Super caravaning SIC

Container Show Room

New Zealand on Screen Uses Recycled Shipping Containers & Caravans to Show Off Kiwi Films

by  Bridgette Meinhold 

New zealand on Screen is a new project to showcase Kiwi film, TV and music videos right on shipping containers! The organization wanted to engage visitors using dynamic facilities that could enliven quiet spaces around the country, so with help from New Zealand based Stroybox, they retrofitted the containers and a caravan and turned them into interactive media rooms. Through October 23rd, New Zealand on Screen will show iconic Kiwi films, TV and music videos both inside and on the surface of the converted containers in Auckland and Wellington. A traveling caravan mini-cinema will tour around the country to small towns that don’t normally get to take part in film festivals.

Brightly painted and decorated with classic film moments, the two sets of converted shipping container  lounges sit on wharfs in Aukland and Wellington. Inside, visitors can learn about and watch classic films and TV or play around with a state-of-the-art interactive video wall. There’s also a ‘Scene Stealer’, an iPad app where visitors can take a photo of themselves, be inserted in a classic NZ film or TV scene, and then share the image via email, facebook and twitter. Outside, giant QR codes let passersby learn more about what’s going on inside these exciting containers.

A retrofitted caravan is making its way around the South Island visiting 18 towns and holding screenings. This pop up cinema is an effective way to bring the festival to towns that rarely get to be involved in film and TV culture. Recycled materials and vintage decor were used to decorate both the lounges on the North Island and the traveling caravan. Classic film memorabilia on loan from the New Zealand Film Commission engages the visitors and adds to the nostalgia. Paul Ward, content curator of the New Zealand on Screen project tells us, “It’s about creating intersections of offline and online environments to give the content more currency without having to build a museum or movie theatre.”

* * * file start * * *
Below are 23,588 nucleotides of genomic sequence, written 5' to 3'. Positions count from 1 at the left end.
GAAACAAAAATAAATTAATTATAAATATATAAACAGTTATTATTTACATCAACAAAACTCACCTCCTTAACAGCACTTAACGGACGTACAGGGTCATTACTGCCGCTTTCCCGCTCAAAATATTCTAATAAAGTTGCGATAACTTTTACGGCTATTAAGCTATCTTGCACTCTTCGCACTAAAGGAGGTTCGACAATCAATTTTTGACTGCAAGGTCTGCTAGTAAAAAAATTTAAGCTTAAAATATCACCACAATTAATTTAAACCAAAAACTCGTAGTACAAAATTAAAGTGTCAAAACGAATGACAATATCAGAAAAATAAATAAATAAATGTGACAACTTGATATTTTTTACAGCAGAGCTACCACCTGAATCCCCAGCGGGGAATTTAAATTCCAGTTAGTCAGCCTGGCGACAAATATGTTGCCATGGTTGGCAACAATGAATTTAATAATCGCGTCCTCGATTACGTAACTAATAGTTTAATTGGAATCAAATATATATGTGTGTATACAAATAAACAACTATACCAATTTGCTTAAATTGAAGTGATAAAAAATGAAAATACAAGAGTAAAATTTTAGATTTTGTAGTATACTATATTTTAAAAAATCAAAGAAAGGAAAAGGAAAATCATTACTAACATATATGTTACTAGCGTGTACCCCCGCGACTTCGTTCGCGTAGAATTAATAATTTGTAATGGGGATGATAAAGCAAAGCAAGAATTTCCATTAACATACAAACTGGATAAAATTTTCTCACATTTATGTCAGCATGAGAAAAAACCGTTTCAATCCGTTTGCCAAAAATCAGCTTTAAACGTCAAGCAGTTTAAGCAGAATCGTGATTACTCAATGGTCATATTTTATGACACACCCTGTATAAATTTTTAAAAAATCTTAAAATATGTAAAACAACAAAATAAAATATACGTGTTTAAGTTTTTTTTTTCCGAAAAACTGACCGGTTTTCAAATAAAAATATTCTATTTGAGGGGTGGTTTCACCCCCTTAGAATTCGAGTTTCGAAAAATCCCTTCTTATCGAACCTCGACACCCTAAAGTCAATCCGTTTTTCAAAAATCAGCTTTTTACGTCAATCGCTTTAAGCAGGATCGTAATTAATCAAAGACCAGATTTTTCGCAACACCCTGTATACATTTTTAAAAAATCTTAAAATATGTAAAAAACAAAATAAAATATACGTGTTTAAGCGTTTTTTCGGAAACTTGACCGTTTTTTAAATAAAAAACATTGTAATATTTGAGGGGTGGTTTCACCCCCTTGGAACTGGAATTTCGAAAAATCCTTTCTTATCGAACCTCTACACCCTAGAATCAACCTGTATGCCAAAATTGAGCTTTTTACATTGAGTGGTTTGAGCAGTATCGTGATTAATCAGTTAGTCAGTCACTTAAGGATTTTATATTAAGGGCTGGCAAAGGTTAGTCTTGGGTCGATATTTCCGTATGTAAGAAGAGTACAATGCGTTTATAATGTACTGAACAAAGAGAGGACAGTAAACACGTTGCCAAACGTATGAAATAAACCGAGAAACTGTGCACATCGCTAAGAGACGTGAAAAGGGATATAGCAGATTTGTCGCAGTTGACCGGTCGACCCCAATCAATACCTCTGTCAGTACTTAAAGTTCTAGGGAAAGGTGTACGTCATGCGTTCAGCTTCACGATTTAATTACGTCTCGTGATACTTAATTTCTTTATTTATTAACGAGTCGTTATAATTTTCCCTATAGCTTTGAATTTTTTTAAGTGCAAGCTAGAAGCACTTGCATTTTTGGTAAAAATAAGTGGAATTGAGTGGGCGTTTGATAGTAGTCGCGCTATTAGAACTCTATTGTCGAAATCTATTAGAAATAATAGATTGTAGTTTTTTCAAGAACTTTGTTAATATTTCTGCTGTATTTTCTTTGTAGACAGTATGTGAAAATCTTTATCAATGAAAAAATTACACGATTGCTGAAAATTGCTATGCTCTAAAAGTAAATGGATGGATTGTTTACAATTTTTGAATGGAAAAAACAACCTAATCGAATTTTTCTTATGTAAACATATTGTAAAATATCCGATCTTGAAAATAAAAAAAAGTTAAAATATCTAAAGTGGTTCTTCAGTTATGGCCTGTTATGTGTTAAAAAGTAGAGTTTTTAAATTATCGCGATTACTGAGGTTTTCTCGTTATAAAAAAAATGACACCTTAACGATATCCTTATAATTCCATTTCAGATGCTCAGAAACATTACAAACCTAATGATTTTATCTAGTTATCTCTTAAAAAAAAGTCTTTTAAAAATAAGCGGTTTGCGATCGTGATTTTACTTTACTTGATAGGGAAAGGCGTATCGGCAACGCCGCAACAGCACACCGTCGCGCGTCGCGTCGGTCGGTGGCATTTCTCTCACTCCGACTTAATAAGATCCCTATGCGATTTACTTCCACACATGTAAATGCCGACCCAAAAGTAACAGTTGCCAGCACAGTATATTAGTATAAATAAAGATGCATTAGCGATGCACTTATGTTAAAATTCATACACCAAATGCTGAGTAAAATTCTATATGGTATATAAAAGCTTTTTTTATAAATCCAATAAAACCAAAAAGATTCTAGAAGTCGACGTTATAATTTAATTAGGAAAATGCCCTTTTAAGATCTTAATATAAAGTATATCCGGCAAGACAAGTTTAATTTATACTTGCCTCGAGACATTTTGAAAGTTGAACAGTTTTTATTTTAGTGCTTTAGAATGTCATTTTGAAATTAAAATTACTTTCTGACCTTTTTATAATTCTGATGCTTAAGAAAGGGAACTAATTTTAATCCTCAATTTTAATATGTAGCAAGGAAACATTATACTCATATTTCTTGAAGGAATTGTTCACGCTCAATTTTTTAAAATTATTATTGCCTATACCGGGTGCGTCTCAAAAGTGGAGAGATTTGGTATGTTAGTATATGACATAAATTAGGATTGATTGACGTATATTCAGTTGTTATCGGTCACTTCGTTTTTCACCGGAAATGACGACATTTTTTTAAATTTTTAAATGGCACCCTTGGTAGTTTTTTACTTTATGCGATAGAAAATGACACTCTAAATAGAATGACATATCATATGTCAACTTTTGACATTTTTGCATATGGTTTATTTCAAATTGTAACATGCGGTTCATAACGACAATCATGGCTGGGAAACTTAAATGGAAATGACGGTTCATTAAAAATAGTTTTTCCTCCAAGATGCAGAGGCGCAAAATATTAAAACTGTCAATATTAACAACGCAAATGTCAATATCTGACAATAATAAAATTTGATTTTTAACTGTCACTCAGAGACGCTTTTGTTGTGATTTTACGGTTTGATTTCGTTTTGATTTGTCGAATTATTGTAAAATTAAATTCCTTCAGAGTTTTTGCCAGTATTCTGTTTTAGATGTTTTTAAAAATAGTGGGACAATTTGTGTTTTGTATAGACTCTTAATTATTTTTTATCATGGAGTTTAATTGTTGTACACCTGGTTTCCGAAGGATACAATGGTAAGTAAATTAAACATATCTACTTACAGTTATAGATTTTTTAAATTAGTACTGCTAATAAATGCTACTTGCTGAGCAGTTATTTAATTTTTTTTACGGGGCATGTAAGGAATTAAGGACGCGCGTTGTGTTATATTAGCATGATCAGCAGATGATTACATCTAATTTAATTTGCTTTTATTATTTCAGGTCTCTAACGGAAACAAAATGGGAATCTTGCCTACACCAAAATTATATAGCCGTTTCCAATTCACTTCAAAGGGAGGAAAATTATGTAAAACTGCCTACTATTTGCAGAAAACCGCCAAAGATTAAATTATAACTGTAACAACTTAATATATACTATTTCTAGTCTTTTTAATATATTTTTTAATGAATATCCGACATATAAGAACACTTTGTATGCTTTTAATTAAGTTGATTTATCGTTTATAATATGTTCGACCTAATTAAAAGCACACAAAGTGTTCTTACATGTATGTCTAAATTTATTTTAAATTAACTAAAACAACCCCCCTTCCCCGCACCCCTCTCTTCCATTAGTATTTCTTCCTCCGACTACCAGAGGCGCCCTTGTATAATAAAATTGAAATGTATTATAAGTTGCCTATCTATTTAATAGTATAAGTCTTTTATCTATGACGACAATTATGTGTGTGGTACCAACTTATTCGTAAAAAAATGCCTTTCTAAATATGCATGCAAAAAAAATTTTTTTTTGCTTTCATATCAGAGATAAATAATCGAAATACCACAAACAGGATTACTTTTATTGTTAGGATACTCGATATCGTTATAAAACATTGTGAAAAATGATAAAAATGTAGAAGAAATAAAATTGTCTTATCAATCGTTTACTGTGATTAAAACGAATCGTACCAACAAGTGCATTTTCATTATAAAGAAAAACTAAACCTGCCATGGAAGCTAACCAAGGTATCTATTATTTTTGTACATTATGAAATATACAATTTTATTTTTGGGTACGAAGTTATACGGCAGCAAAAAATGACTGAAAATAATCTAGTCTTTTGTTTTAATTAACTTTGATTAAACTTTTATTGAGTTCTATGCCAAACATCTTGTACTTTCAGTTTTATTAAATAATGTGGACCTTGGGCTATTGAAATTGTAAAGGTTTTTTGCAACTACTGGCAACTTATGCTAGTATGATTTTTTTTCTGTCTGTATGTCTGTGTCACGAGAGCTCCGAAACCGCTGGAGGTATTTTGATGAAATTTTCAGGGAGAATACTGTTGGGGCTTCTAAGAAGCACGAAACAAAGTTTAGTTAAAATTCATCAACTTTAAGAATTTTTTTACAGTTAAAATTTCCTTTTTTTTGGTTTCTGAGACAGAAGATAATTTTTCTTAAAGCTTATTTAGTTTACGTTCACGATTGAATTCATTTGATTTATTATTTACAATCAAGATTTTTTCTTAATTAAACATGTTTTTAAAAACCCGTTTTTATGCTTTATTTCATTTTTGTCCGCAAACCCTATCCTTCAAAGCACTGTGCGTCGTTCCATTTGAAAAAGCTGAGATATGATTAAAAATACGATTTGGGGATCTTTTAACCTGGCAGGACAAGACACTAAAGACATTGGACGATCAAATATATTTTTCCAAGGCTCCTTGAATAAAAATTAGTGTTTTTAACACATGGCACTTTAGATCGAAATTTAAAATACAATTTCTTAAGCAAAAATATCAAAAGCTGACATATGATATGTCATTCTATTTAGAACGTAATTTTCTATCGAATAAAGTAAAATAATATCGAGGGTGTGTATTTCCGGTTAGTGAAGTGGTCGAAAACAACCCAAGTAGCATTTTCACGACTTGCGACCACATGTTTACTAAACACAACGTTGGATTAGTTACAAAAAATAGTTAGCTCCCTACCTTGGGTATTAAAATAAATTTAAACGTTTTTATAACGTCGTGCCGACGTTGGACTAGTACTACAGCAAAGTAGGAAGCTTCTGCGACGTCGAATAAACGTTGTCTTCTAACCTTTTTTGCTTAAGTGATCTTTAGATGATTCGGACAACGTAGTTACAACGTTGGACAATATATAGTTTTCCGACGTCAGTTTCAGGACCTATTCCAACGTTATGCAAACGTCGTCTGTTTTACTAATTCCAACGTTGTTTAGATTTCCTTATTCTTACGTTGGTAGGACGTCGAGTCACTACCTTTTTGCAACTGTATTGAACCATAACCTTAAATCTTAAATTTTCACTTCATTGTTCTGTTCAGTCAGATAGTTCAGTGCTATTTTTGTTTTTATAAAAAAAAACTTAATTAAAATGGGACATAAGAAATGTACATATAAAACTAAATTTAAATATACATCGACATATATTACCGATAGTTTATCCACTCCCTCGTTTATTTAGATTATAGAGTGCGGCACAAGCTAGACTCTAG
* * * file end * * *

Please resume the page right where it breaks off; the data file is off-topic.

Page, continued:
Container Store on the Beach

H&M Starts The Summer Right With a Pop-Up  Container Store on the Beach

by  Tafline Laylin
sustainable architecture, shipping container, WaterAid, H&M, Scheveningen, the Hague, Beachwear in Shades of Blue, green design, sustainable design, eco-design, chiarity,

Swedish retail giant H&M  started the summer right with a two day sale in a temporary container store that  popped up right on the beach! Situated at the Hague’s popular Scheveningen  seaside resort, the sale donated partial proceeds to WaterAid,  an international NGO that provides access to safe water, hygiene and sanitation  in the world’s poorest communities. Featuring their “Beachwear in Shades of Blue” line, the event marked the ninth annual collaboration  between H&M and WaterAid. But best of all? H&M  sold their true blue wares in a temporary container.

sustainable architecture, shipping container, WaterAid, H&M, Scheveningen, the Hague, Beachwear in Shades of Blue, green design, sustainable design, eco-design, chiarity,

Each year H&M donates 10% of the proceeds stemming from sales of a particular bikini to WaterAid. This year marked three particular departures from the  usual agreement. Not only did H&M expand their charitable contribution to  include an entire collection of beachwear, but this year they held a dedicated  event in this very cool pop-up shop to drum up further sales. And then they donated a whopping 25% of the  funds raised to WaterAid.